Bernie Sanders would be a really different candidate. The outspoken liberal independent who caucuses with the Democratic party would have his work cut out for him with respect to getting the support of the all-important party professionals and contributions would not flow into his coffers they way they would for a Clinton candidacy. On the other hand, the 72 year-old Senator from Vermont has tremendous appeal among younger voters that might stand him in good stead in the general election. The two big obstacles in Sanders’ way are that he comes from tiny, sparsely populated Vermont with its three electoral votes, and his Jewish heritage. It is an indisputable fact that the Jewishness of Al Gore’s vice presidential running mate in 2000, former Connecticut Senator Joseph Lieberman, together with Ralph Nadar’s ill-advised independent campaign, sealed Gore’s fate at the polls with an injudicious assist from the Supreme Court. Antisemitism is still alive and well in America, and there is very little likelihood that the Democratic Convention would give the nod to Sanders on that basis alone. The closest the Jewish people have ever gotten to the Oval Office, except when visiting the incumbent, was when Lyndon Baines Johnson, who reportedly had Jewish great-grandparents, worked there, but that fact was never made public during Johnson’s lifetime, and isn’t universally accepted as fact in some places.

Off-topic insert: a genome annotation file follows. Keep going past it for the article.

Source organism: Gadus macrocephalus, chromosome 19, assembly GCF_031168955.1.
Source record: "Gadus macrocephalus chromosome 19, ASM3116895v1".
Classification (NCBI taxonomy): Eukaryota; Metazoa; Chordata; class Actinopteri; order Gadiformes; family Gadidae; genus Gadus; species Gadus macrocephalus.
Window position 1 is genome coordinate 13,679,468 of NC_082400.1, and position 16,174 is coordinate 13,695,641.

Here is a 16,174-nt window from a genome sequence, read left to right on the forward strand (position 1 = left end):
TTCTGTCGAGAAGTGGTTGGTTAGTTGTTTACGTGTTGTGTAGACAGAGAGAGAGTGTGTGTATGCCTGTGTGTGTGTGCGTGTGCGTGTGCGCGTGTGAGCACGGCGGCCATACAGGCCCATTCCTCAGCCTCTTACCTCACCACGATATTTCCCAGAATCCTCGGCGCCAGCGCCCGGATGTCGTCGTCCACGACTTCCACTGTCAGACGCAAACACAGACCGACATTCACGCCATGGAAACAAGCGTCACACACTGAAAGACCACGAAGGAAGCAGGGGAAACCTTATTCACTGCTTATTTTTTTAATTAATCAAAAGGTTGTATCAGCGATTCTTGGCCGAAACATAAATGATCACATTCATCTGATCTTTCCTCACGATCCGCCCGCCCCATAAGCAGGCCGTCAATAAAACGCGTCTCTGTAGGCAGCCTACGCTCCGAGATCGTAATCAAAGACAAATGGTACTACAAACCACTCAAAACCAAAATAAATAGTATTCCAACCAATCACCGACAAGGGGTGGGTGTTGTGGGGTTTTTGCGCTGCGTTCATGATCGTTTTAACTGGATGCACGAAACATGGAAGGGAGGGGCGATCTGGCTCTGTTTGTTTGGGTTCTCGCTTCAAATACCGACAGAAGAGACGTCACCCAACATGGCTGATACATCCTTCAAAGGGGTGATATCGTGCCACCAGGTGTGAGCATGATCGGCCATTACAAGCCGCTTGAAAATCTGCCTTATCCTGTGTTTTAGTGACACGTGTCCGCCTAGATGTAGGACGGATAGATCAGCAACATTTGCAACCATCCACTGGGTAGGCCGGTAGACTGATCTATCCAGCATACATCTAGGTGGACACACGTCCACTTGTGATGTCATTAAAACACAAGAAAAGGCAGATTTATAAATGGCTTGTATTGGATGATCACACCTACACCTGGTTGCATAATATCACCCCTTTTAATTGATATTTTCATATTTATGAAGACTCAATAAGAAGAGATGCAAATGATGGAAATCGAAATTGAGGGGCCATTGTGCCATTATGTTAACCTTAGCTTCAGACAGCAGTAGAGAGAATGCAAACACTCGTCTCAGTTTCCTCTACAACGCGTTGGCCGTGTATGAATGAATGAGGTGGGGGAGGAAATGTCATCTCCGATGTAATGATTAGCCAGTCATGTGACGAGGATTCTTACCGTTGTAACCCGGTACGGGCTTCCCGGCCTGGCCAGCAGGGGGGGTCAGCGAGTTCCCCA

Judging from his performance at the polls, Washington, DC “Shadow Senator” Paul Strauss is very popular in the District and virtually unknown everywhere else. He has been testing the waters in Iowa, but his relative obscurity, lack of substantive political experience (Shadow Senators may join the Senate during its deliberations, but they cannot vote), and his Jewish background gives him only a distant outside chance at the nomination, and virtually no chance of success against Jeb Bush in the general election. Like many of the other Democrats being discussed, his would be a vanity candidacy, important only in terms of his subsequent marketability as a speaker and a party elder. He would have to be a superb public speaker to make any headway in either the primaries or the final contest, but the word is that he does not have that skill.
The Back Field in Motion